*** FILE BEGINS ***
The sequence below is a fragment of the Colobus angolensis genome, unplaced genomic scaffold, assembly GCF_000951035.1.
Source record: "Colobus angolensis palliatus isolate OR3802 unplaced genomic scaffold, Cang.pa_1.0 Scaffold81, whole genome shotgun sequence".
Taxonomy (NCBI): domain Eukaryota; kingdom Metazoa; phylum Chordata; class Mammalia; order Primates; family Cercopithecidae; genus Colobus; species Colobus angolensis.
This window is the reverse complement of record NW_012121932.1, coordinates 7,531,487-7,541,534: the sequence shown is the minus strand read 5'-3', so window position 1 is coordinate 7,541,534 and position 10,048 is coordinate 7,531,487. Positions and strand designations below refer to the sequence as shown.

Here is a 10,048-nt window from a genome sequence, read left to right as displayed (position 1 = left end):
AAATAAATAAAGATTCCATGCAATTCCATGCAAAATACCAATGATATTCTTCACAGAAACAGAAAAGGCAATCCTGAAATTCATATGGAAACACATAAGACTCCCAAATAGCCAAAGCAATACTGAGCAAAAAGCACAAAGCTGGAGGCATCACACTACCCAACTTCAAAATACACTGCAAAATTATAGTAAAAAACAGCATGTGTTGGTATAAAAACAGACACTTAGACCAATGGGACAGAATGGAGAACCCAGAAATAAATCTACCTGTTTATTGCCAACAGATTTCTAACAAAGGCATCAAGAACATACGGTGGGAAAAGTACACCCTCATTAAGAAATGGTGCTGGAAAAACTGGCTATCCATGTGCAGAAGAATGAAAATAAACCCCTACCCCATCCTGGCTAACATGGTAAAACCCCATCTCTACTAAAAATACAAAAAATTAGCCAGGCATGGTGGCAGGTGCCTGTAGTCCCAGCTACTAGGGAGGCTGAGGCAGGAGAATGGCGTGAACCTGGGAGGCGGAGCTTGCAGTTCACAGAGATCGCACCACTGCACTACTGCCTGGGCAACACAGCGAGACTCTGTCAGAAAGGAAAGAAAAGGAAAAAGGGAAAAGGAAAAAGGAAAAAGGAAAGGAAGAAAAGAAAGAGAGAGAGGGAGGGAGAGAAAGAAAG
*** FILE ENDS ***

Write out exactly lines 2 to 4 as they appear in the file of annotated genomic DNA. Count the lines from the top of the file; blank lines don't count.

Source record: "Colobus angolensis palliatus isolate OR3802 unplaced genomic scaffold, Cang.pa_1.0 Scaffold81, whole genome shotgun sequence".
Taxonomy (NCBI): domain Eukaryota; kingdom Metazoa; phylum Chordata; class Mammalia; order Primates; family Cercopithecidae; genus Colobus; species Colobus angolensis.
This window is the reverse complement of record NW_012121932.1, coordinates 7,531,487-7,541,534: the sequence shown is the minus strand read 5'-3', so window position 1 is coordinate 7,541,534 and position 10,048 is coordinate 7,531,487. Positions and strand designations below refer to the sequence as shown.